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I'm not a professional geometer. Thanks in advance for your patience.

So, let $n$, $k$, $p_0,\ldots,p_{k}$ be positive integers. Let $X$ (resp. $Y$) be an $p_0$-by-$n$ (resp. an $p_{k}$-by-$n$) real matrix. Consider the algebraic set $$ \Omega := \{(W,\Lambda) \in \mathcal R \times \mathcal X_+ | F_i(W,\Lambda) = 0,\;\forall i=0,\ldots,k\}, $$ where

  • $F_i(W,\Lambda):=U_{i+1}^T(V_0XX^T-YX^T)V_{i+1}^T + \Lambda_i \circ W_i$, a polynomial in the matrices $W_j$, and in the entries of the matrices $W_j$ and $\Lambda_j$.
  • $U_i := \Pi_{j=k}^{i}W_i\in \mathbb R^{p_i \times p_k}$,
  • $V_i := \Pi_{j=i}^{k}W_i \in \mathbb R^{p_k \times p_i}$,
  • $\mathcal R := \mathbb R^{p_0 \times p_1} \times \ldots \times \mathbb R^{p_{k-1} \times p_{k}}$, and
  • $\mathcal X_+ := \mathbb R_+^{p_0 \times p_1} \times \ldots \times \mathbb R_+^{p_{k-1} \times p_{k}}$

Finally, for any $\Lambda \in \mathcal X_+$, define $\Omega_\Lambda := \{W|(W,\Lambda) \in \Omega\}$.

Note

In defining the auxiliary set $\mathcal R$, I've taken the base field to be the real numbers $\mathbb R$. It might be that a cleaner picture is obtained by looking at a larger base object (e.g the complex numbers $\mathbb C$, etc.). Please feel free to change this to suite your needs.

Defintion. A dense matrix is a matrix with only nonzero entries.

Question

  • What can be said about the geometric / topological structure of $\Omega_\Lambda$ (resp. of $\Omega$) ?
    • How many isolated points are there ? How many dense isolated points ? (in either case, a good upper bound is ok :) )
    • What are the connected pieces of this set ?
    • etc.
  • What can be said about the asymptotic geoemetric / topological structure of $\Omega_\Lambda$ in the limit $\Lambda \rightarrow 0$ ?

Motivation

There is a rapidly growing branch of statistics called Deep Learning (ok most statisticians might disown it, but let's take this for granted). The idea is to approximate "any" function $f(x)$ via a product of matrices $W_i$, punctuated with nonlinear so-called "activation functions" $\sigma_i$ (a typical choice are Rectified Linear Units or ReLUs for short, defined by $\sigma_i(x):=\max(x,0)$). succinctly, $f(x) \approx \sigma_{k+1}(W_{k+1}(\sigma_k(\ldots(\sigma_0(W_0 x))\ldots)$. The matrices $W_i$ are the parameters of the model, and a optimized for a given task (this is curve-fitting).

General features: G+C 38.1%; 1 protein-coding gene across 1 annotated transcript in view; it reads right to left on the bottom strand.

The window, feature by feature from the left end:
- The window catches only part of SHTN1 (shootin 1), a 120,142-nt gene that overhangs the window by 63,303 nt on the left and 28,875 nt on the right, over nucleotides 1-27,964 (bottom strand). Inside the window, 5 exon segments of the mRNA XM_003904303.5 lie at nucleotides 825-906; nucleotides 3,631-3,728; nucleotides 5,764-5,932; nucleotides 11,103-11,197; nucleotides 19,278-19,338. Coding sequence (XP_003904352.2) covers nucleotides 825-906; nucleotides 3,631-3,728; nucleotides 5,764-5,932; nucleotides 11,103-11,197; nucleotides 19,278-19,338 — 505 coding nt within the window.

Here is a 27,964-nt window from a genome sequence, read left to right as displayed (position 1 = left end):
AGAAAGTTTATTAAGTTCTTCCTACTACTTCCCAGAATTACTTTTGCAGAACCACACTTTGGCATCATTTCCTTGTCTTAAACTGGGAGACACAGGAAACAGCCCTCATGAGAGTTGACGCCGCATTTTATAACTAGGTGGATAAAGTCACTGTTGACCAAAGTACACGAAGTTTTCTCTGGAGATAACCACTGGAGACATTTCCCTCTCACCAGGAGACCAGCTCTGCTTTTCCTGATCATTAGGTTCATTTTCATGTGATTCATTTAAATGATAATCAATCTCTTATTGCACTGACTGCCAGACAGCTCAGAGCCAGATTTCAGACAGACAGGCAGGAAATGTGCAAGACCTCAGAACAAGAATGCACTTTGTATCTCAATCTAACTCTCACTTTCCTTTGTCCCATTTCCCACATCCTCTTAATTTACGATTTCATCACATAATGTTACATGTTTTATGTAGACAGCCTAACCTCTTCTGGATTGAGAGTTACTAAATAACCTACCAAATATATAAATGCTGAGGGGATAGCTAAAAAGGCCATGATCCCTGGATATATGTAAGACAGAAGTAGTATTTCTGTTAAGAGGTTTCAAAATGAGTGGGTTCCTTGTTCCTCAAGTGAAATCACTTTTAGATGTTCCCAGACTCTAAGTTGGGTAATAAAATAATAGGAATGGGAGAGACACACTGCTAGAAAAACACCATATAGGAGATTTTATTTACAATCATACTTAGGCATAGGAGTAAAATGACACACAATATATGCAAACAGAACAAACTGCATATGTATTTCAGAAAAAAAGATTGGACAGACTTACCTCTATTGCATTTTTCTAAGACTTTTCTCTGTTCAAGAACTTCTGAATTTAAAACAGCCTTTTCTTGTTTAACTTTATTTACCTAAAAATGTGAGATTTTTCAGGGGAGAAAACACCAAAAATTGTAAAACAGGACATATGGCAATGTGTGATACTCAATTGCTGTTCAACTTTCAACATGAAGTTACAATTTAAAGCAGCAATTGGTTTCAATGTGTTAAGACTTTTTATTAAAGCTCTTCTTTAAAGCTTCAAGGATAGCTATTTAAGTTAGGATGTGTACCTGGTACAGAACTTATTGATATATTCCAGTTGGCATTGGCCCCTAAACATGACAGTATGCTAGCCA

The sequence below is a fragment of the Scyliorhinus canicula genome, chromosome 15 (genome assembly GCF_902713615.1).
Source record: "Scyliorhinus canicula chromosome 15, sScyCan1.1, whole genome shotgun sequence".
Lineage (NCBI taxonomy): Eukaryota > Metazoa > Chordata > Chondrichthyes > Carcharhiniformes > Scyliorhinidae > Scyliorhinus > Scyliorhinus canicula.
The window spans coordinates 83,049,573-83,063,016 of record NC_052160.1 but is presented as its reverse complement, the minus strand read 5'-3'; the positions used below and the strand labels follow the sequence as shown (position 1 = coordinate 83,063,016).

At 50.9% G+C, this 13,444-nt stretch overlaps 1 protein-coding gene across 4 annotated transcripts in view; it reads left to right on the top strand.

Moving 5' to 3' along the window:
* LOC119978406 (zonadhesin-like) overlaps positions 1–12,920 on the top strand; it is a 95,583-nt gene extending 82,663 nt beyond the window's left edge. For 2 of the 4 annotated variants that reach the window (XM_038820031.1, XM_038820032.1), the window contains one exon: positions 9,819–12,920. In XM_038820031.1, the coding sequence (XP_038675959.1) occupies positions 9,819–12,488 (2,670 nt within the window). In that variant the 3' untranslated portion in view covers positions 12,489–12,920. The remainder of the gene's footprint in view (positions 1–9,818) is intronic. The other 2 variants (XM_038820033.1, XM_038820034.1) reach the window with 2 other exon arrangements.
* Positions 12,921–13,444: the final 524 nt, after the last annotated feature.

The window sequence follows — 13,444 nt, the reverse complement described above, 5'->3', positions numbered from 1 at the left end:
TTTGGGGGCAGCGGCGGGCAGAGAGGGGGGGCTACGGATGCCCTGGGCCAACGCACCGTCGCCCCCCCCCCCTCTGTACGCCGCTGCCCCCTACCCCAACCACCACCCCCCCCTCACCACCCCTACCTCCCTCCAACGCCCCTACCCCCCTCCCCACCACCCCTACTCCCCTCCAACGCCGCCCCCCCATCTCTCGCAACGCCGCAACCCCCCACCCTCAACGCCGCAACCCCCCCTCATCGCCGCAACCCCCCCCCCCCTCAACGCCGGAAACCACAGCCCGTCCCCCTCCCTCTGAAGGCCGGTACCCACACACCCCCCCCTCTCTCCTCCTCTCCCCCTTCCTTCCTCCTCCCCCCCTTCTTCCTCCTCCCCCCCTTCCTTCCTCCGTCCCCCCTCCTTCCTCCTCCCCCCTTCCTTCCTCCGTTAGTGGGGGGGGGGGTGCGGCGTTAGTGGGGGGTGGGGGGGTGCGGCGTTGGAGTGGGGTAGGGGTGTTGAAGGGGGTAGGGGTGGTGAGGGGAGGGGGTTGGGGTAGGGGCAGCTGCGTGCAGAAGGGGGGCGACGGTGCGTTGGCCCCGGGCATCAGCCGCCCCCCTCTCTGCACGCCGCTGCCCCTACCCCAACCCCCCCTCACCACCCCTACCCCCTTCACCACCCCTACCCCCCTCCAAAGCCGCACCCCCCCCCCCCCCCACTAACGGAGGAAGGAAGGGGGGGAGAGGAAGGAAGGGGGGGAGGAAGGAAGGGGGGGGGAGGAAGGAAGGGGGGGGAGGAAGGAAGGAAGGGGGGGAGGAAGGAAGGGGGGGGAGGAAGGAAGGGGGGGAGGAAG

Implementations of this simple idea yield super-human performance on certain task, including: computer vision (object recognition, etc.) and language synthesis (NLP), generative modelling, etc.

A "linearized" variant of this idea consists in dropping the activation functions $\sigma_i$, to get a simpler approximation $f(x) \approx W_{k+1}\ldots W_0x$. A largely open problem is understanding the geometry of the values of the weights $W_i$ which give the best possible approximation for a given function $f$.

A recent paper has proposed to use tools from analysis and geometry (mainly implicit function theorem, generalized Sard's theorem, etc.) to shed some light on the problem. For example, the authors were able to show that:

  • For "almost all" $\Lambda \in \mathcal X_+$, every dense $W \in \Omega_\Lambda$ is an isolated point [Theorem 1]
  • As $\Lambda$ is shrinked uniformly to $0 \in \mathcal X_+$, every point in $\Omega_\Lambda$ either converges to $0 \in \mathcal X$ or diverges to infinity [Proposition 1].

I'm interesting in knowing whether (and how) algebraic geometry or other educated tools can help produce results in the flavor of the examples above.

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  • 2
    $\begingroup$ Just an observation: implicit function theorem and Sard's theorem are more differential topology than algebraic geometry. Also, the implicit function theorem isn't true in AG land (unless you consider its formal power series variant in the case of smooth varieties). $\endgroup$ – Qfwfq Nov 6 '18 at 20:33
  • $\begingroup$ @Qfwfq Thanks for the comment. Will edit the question to reflect that. $\endgroup$ – dohmatob Nov 6 '18 at 20:36
  • 1
    $\begingroup$ There are too many variables here for me to get a grip on this problem easily, even though I am familiar with the alternation of matrices and nonlinear activators. Can you give the flavor with a simpler special case as an example? $\endgroup$ – Matt F. Nov 7 '18 at 0:40
  • $\begingroup$ @MattF. There are a few transparent examples in the reference paper arxiv.org/pdf/1810.07716.pdf. Notably examples 1, 2, and 3 (page 5). I'll update the question asap, to direct embed these examples. $\endgroup$ – dohmatob Nov 7 '18 at 14:19
  • $\begingroup$ @MattF. I've started breaking down the question into simpler pieces. First piece is here mathoverflow.net/questions/314948/…. Thanks. $\endgroup$ – dohmatob Nov 9 '18 at 17:18

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